With the UK on the cusp of its first ‘Red Extreme Heat Warning’, I set off for London in my Bloodstock festival t-shirt and shorts last week. I was heading to the 2022 Transport Planning Society (TPS) Annual Dinner, the first one since 2019.
For such an august long-standing professional body (well, 25 years old actually) should I have been wearing a shirt and tie instead? After all, I had been invited by Mark Frost, current chair of the TPS, to be the after-dinner speaker.
It’s a privileged but unpredictable spot to have, entertaining a large potentially unruly audience mainly out for a fun summer social night. It’s one thing putting together your plans at home and imagining how it might go. But it’s quite another when you get there to a large upstairs room in a waterside pub near the Tower of London. But I was playing to the home crowd so decided they would be on my side, hopefully.
There was customary banter to begin with about an academic professor doing an after-dinner speech and how painfully long (and worthy) it might be. I reassured the audience – like my students – that slides would be circulated afterwards and they didn’t have to take notes. In fact, there were no slides. Just a hand mic and my script.
TPS will always have a special place in my heart. I became involved near the beginning of the Society and 20 years ago this year I was chair of TPS. It really did feel like I’d found my professional home – and a home where you could speak up and speak out – constructive challenge was the order of the day.
During my time as chair, I worked with Professor Phil Goodwin on an initiative that became known as the ‘Professors’ Letter’, to the then transport secretary of state in 2002. Worded by Phil, we managed to get 28 professors of transport to sign it (no mean feat getting that many big-brained individuals to agree to a form of words) – an open letter to the secretary of state Alistair Darling.
It expressed our significant dissatisfaction with transport’s state of affairs, and suggested that road pricing should be part of the answer to the tensions between supply and demand, with road building being kept in check.
A career highlight
This was in a time where it seemed we, as experts, had a fighting chance to engage with the political class. The Government had taken a serious look at road pricing in the noughties, and I did get a reply from the minister. More significantly, I appeared with Phil Goodwin in a Clogs cartoon in LTT about the Professors’ Letter. This is one of the highlights of my career and the cartoon now adorns my office wall at home. Its creator Greg Holland even added colour to it for me.
It was back in June 2019 when the Society was last together. That feels like a lifetime ago. At the time of that dinner, Theresa May had just resigned as prime minister with Boris Johnson waiting in the wings. We’d not long had a state visit from Donald Trump. But it wasn’t all bad news. Chartered Status was being conferred upon the Transport Planning Professional qualification.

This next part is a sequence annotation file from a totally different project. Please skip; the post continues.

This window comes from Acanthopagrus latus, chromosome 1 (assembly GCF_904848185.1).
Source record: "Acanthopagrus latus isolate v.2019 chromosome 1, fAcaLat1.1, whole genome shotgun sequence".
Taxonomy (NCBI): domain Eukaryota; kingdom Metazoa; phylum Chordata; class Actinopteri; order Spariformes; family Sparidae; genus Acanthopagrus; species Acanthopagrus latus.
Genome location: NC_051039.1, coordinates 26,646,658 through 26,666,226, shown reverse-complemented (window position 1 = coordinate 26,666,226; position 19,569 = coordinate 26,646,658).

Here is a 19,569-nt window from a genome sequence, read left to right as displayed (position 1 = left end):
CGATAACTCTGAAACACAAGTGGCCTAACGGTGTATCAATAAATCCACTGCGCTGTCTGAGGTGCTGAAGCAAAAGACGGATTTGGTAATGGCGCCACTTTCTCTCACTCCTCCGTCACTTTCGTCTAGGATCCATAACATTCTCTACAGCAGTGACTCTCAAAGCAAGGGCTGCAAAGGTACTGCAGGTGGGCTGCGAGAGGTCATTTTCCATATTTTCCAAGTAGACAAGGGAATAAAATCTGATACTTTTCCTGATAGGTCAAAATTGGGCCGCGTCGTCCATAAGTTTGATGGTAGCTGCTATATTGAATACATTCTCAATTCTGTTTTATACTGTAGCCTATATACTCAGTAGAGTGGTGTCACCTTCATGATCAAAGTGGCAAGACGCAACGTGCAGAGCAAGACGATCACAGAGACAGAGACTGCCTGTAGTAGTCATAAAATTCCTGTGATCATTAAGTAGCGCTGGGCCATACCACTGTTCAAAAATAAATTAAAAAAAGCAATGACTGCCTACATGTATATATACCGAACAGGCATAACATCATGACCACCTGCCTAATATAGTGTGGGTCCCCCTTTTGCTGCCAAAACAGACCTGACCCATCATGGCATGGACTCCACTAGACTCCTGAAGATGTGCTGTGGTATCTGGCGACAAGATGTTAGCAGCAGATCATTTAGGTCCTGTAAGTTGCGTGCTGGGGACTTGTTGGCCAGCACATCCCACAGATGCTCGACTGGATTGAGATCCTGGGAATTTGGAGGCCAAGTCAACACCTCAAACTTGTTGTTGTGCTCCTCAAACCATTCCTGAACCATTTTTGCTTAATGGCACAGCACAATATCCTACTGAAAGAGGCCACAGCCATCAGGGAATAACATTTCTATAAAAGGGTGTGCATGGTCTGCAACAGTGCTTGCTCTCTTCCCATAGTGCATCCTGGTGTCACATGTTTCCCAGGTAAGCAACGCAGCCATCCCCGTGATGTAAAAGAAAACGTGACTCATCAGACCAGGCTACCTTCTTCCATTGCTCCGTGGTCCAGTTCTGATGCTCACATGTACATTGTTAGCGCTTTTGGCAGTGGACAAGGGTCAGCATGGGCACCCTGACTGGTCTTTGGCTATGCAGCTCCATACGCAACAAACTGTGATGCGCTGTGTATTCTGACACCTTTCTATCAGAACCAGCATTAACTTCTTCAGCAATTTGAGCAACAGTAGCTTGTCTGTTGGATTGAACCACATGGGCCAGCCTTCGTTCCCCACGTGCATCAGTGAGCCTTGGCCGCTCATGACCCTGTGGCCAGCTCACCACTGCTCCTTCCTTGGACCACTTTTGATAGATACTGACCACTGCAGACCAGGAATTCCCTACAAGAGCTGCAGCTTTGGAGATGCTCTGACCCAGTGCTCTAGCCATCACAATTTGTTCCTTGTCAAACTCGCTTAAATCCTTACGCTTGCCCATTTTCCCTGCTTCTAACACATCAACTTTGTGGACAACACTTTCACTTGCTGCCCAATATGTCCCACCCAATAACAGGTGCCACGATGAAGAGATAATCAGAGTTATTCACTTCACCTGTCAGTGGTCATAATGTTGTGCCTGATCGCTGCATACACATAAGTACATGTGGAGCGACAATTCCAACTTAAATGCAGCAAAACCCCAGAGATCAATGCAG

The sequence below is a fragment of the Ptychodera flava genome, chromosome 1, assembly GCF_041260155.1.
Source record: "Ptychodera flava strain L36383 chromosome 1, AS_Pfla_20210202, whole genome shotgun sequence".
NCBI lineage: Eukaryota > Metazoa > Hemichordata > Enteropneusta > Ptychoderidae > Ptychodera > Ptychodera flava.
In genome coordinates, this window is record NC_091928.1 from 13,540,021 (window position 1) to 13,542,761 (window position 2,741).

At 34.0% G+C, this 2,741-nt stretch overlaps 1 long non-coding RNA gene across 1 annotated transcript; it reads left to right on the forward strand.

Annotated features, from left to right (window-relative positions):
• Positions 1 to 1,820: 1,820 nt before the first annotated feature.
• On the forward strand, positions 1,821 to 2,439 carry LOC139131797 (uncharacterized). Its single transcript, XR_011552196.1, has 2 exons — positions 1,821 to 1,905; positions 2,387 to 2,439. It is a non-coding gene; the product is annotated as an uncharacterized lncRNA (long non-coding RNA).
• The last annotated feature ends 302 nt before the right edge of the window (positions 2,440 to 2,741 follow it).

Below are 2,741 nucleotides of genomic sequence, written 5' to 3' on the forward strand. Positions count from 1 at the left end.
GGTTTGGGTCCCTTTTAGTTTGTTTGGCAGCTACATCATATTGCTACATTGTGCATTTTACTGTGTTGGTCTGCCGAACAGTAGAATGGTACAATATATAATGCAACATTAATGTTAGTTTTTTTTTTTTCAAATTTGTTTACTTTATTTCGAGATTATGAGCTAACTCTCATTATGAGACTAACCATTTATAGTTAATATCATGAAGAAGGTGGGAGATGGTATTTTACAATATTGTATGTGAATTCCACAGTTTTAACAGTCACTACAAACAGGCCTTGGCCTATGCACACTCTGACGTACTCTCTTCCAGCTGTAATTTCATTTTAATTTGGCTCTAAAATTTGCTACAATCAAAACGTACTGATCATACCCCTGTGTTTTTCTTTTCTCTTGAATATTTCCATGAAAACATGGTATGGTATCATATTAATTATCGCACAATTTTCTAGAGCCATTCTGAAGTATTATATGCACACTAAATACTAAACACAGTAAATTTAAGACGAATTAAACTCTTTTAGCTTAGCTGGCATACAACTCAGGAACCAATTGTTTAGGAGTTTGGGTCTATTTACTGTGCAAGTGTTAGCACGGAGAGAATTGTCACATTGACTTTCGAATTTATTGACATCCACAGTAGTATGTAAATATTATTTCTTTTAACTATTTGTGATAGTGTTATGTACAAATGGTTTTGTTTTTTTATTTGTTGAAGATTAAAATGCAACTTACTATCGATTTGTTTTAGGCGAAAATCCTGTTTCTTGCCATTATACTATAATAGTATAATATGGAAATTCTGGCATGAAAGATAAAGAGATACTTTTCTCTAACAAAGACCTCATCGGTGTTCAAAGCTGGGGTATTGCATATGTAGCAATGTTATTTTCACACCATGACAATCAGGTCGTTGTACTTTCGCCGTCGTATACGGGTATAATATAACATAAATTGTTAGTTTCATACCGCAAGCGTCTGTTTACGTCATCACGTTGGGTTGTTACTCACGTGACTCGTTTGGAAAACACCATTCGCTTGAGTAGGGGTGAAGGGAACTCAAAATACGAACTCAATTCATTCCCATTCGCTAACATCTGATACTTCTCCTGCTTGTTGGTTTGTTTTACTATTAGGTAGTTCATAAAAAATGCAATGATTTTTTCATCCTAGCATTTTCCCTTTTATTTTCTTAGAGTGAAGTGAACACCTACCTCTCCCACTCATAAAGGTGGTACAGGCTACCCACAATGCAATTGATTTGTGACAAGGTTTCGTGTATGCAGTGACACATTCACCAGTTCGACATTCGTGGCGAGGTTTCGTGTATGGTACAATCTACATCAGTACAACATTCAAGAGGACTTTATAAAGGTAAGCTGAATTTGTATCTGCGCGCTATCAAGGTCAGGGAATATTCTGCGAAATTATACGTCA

On 12 June 2019, as she prepared to stand down, Theresa May announced a new legally binding target to reach net zero greenhouse gas emissions by 2050, making the UK the first major industrialised nation to propose this goal. And 2019 was the year the book ‘Invisible Women’ by Caroline Criado Perez was published. Ah, the relative calm of 2019 – when we were oblivious to the deluge of things just ahead of us.
So, what has happened since that has been of relevance to transport planners? A great deal, actually. Here’s my list:
On a personal note, I must recognise that the pandemic – an extremely difficult time for many – has also been a time for introspection. In my case, I’ve grown ever more concerned about climate change. I’ve become more aware of white male privilege in transport and society. I’ve lost faith in mainstream media, and I realise how airbrushed some of my education has been.
I believe I am now regarded as ‘woke’ which, in the perverse world we are in, is seen by some as a term of insult. But the introspection is – hopefully – about becoming more human, more sensitive to difference and supportive of the need for equality. And becoming more vocal professionally and personally about things that matter.
I’ve been involved in a whole series of PTRC Fireside Chats during the pandemic – an important opportunity to explore how our sector has been shaken up. In one of these – addressing women of colour – I became acquainted with a powerful phrase: ‘be an upstander, not a bystander’. This goes hand in hand with the constructive challenge we now look for in our transport planners.
We are in difficult times but we are a wonderful, collegiate profession.
More than once in recent times I’ve been asked, “what can be done to tackle the wicked problems we face?”
Here’s my answer to transport planners: given the agency within the roles you hold and the risk tolerance you each have, please bring constructive challenge to what you do – and speak up, speak out, question things when they don’t seem right. Be an upstander, not a bystander and a force for good in a sector and world that really needs it.
Glenn Lyons is the Mott MacDonald professor of future mobility at UWE Bristol
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